US Chamber calls for Congress to end gridlock, saying businesses are ‘fed up’

The U.S. Chamber of Commerce warned Congress on Thursday. Businesses are “fed up” with traffic jams.

At its annual conference, America’s largest business lobbying group encourages bipartisan breakthroughs on immigration, permits, debt ceilings, and other key issues to free corporate Americans from a divided legislative body. I made it clear that I wanted results.

The message comes as lawmakers worry that the Senate and House will struggle to reach consensus on the appropriation bill that will have to pass, let alone a bolder legislative effort.

Suzanne Clark, CEO of the American Chamber of Commerce, said: “Polarization, deadlocks, excesses, and an inability to act wisely and strategically for the future are causing us all to fail at our jobs. “It’s getting harder to do our part and move this country forward.” Said.

Business lobby fears debt ceiling crisis

The debt ceiling was featured throughout the Chamber of Commerce meeting, highlighting concerns in the business community over the potential for a historic debt default that would devastate the US economy.

House Speaker Kevin McCarthy (R-California) has promised a combination of debt ceiling hikes and spending cuts as part of a deal with Republican opponents to win the gavel, leading to a dangerous stalemate later this year. There is an increased risk of becoming ill.

“We had dinner last night with a large group of business leaders and members of the board of directors and talked about our priorities. There was fear and empathy about the need,” Clarke told reporters.

Still, Chamber officials said they shared Republican concerns about the national bond and pointed to a possible overhaul of the entitlement program.

“This is not an either/or. We can find bipartisan solutions to both, but the consequences of failing to do so must be unacceptable to everyone. not”

The US is rapidly approaching its $31.4 trillion borrowing limit. The Treasury Department will have to take “special measures” to release cash to pay borrowers earlier this month, and the measures are likely to last until July or August.

In an interview with Chamber of Commerce’s Evan Jenkins, a former Republican Rep., Rep. David Joyce (Ohio, Republican) said his caucus’ debt-limiting strategy was “embarrassing.”

“These are debts that are due and payable. We borne them, and now we need to honor those debts.

Experts say a default would undermine confidence in the U.S. political system, send interest rates skyrocketing and put millions of Americans out of work.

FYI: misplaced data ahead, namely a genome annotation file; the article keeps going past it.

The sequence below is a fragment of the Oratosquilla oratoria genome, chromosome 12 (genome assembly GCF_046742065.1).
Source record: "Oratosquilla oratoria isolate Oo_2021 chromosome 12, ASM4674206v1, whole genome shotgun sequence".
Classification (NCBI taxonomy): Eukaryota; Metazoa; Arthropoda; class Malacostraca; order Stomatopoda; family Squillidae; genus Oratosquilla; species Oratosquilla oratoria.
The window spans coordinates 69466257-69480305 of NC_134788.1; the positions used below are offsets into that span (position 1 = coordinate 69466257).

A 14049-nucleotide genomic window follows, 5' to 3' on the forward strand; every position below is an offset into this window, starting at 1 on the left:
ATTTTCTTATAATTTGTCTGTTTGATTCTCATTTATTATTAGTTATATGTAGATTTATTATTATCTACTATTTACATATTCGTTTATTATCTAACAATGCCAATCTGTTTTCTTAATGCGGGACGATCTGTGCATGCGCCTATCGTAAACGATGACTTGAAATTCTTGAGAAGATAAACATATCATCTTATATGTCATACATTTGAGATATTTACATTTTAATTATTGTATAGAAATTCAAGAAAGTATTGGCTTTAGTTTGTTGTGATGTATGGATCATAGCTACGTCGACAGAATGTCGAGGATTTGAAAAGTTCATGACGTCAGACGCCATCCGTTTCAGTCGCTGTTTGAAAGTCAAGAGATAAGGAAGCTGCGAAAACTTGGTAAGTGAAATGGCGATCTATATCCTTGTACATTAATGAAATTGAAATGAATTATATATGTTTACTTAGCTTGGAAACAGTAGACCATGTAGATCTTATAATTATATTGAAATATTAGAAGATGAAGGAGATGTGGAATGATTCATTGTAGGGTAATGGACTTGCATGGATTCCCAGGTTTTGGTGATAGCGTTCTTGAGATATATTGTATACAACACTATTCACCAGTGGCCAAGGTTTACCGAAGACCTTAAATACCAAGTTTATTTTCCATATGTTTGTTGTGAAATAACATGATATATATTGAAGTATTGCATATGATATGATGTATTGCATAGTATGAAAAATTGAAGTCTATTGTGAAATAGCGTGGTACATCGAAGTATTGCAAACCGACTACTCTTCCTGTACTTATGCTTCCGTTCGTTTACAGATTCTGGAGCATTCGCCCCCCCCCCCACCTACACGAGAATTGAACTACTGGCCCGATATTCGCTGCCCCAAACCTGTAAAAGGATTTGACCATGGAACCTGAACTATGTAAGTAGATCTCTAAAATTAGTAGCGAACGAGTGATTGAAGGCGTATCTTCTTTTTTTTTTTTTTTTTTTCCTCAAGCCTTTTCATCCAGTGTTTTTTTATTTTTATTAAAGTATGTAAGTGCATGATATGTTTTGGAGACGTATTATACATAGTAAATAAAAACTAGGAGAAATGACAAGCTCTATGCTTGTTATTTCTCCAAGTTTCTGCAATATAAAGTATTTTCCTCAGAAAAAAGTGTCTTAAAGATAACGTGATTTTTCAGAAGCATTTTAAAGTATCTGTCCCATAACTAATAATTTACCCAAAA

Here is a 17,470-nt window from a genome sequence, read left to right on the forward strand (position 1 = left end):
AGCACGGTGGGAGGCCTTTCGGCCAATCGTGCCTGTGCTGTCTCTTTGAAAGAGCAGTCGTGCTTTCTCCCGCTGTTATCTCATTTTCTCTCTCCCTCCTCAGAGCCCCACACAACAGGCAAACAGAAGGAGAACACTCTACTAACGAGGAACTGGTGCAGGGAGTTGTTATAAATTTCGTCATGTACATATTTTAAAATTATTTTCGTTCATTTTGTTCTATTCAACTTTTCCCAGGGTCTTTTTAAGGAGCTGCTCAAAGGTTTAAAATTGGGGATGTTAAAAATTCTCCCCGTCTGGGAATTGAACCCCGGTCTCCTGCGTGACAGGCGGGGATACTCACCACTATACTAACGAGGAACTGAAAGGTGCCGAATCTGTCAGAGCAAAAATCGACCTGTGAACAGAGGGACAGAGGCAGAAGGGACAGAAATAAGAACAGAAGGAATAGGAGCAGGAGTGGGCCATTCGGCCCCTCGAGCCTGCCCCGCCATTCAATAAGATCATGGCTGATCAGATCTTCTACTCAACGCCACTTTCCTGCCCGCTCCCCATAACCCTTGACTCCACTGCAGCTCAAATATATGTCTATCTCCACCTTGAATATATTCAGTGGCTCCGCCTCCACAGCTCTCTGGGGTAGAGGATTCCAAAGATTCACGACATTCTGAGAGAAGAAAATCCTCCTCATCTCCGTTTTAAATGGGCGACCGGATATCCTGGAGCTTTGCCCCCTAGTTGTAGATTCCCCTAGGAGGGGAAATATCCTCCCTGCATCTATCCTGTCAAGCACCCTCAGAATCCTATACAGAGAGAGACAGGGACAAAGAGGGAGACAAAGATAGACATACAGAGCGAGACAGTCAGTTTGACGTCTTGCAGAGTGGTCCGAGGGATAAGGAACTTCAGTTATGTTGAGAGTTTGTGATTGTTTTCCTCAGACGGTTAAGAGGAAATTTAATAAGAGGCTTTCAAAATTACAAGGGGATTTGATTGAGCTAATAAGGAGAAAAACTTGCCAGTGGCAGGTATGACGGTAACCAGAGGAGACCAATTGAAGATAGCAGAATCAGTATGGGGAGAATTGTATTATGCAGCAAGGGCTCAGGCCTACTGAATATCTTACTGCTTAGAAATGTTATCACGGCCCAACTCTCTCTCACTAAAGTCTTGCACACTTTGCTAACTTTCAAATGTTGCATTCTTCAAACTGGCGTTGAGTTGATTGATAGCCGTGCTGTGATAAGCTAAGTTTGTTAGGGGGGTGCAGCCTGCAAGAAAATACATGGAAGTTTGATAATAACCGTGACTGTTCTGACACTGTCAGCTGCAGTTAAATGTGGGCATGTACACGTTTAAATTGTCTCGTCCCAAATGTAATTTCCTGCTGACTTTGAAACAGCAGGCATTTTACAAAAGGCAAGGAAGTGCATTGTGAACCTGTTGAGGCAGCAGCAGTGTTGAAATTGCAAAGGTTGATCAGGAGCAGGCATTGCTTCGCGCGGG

“Ideological differences, political differences, it is debatable…but risking America’s economic standing, risking debt default, risking economic catastrophe is upheld. It’s not an option,” Rep. Abigail Spanberger (D-Va.) said in an interview with the Chamber of Commerce at Thursday’s event.

Chamber Overtures House Republicans

In addition to emphasizing the importance of cutting government spending as part of the debt-restriction pact, Clarke on Thursday made McCarthy’s most I leaned into some of my priorities.

Her statement came at a time when the Chamber of Commerce found itself at odds with McCarthy, despite working closely with House Republicans on economic issues. It got worse when the Republican-allied House of Representatives backed vulnerable House Democrats in the 2020 election.

“We worked all day with House Republicans on every part of that meeting, sat next to House Republicans at dinner last night, and talked to them on the way to work this morning,” Clark said.

Clark called on lawmakers to secure the southern border, and partners in the region’s Chamber of Commerce described “a humanitarian crisis hitting towns with little to no federal assistance,” he said. Stated. She said it could be part of a broader immigration reform package to address the labor shortage.

“Even though the border crisis has allowed millions of people to enter our country illegally, businesses are desperately hiring and processing visas for the technicians and nurses our communities need. If we can’t, the government isn’t working,” she said.

Clark welcomed the House Republican House Select Committee’s probe into China, which was approved this week with substantial bipartisan support, and a powerful force to crack down on human rights violations and intellectual property theft in Beijing. He said it could be a tool.

She also denounced crime in big cities, a common point of contention for Republicans and an important part of McCarthy’s agenda.

“So what about the crime scourge sweeping America’s major cities?” Clark said in her prepared remarks. “Customers don’t patronize a business they don’t feel safe with. We don’t do business or stay in high-threat communities, and businesses don’t invest in cities where lawlessness is left unchecked.”

Bradley, meanwhile, noted that support for the 2022 Chamber of Commerce was overwhelmingly directed toward the Republican candidate.

House Republicans have distanced themselves from corporate America in recent years over the social and political standing of big business.

The Chamber of Commerce has close ties to many House Republicans, but leadership can be more difficult.

In November, McCarthy personally asked the Chamber of Commerce’s board to replace Clark with a new leader, but the business group promptly refused. House Majority Leader Steve Scalis (R-La. ) previously told The Hill that he would not attend a meeting with the Chamber of Commerce.

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